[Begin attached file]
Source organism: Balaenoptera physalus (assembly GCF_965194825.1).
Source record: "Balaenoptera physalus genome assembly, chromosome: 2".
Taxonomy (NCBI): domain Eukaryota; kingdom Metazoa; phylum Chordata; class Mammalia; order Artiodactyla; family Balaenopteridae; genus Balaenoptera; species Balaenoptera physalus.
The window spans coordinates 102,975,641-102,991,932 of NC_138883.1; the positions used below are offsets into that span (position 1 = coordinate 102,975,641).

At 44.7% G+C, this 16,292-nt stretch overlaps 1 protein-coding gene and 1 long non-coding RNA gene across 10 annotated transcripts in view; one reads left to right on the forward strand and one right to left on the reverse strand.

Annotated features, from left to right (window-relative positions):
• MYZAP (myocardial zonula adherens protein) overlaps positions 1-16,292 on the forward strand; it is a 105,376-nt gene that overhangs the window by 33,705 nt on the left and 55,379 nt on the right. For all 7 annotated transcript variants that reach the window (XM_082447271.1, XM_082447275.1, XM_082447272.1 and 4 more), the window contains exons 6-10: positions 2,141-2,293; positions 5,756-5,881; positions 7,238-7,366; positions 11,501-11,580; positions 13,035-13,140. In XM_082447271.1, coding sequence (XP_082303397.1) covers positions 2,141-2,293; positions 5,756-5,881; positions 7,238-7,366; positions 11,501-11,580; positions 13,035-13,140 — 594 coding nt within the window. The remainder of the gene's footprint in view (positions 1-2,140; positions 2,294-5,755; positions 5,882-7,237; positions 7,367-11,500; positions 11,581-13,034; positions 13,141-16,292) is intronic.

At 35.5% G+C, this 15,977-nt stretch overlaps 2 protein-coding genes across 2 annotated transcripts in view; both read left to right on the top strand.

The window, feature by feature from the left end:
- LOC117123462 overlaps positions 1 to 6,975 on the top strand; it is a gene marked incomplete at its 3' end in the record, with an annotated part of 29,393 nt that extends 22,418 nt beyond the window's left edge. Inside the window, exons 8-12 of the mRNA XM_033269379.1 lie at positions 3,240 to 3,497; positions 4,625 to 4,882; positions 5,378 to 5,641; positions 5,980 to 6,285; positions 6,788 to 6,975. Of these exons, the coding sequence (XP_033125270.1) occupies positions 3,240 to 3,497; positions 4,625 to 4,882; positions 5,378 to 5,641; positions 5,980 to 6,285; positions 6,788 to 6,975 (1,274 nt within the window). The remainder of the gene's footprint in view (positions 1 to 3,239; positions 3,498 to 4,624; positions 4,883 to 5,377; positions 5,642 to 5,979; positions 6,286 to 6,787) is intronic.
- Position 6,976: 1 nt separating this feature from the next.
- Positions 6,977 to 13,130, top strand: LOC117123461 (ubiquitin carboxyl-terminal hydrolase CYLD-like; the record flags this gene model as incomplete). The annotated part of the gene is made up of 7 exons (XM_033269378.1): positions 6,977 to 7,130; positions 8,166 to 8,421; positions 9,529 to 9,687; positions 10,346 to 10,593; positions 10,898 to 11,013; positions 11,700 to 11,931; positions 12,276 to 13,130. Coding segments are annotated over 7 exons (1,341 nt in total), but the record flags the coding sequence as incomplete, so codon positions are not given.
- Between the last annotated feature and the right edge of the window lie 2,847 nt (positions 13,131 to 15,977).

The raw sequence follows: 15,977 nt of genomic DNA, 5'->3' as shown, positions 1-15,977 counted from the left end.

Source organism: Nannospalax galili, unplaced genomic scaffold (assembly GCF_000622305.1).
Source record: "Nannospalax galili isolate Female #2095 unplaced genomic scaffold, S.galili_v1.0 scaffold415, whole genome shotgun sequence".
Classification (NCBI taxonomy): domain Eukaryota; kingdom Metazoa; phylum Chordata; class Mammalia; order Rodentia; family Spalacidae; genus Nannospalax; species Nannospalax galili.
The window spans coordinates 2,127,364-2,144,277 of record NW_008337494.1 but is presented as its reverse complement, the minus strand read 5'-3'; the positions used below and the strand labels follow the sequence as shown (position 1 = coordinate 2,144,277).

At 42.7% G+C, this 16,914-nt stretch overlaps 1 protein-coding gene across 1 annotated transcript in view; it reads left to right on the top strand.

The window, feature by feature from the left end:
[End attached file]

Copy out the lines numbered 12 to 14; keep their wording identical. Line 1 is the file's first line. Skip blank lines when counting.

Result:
- Positions 6,977 to 13,130, top strand: LOC117123461 (ubiquitin carboxyl-terminal hydrolase CYLD-like; the record flags this gene model as incomplete). The annotated part of the gene is made up of 7 exons (XM_033269378.1): positions 6,977 to 7,130; positions 8,166 to 8,421; positions 9,529 to 9,687; positions 10,346 to 10,593; positions 10,898 to 11,013; positions 11,700 to 11,931; positions 12,276 to 13,130. Coding segments are annotated over 7 exons (1,341 nt in total), but the record flags the coding sequence as incomplete, so codon positions are not given.
- Between the last annotated feature and the right edge of the window lie 2,847 nt (positions 13,131 to 15,977).

The raw sequence follows: 15,977 nt of genomic DNA, 5'->3' as shown, positions 1-15,977 counted from the left end.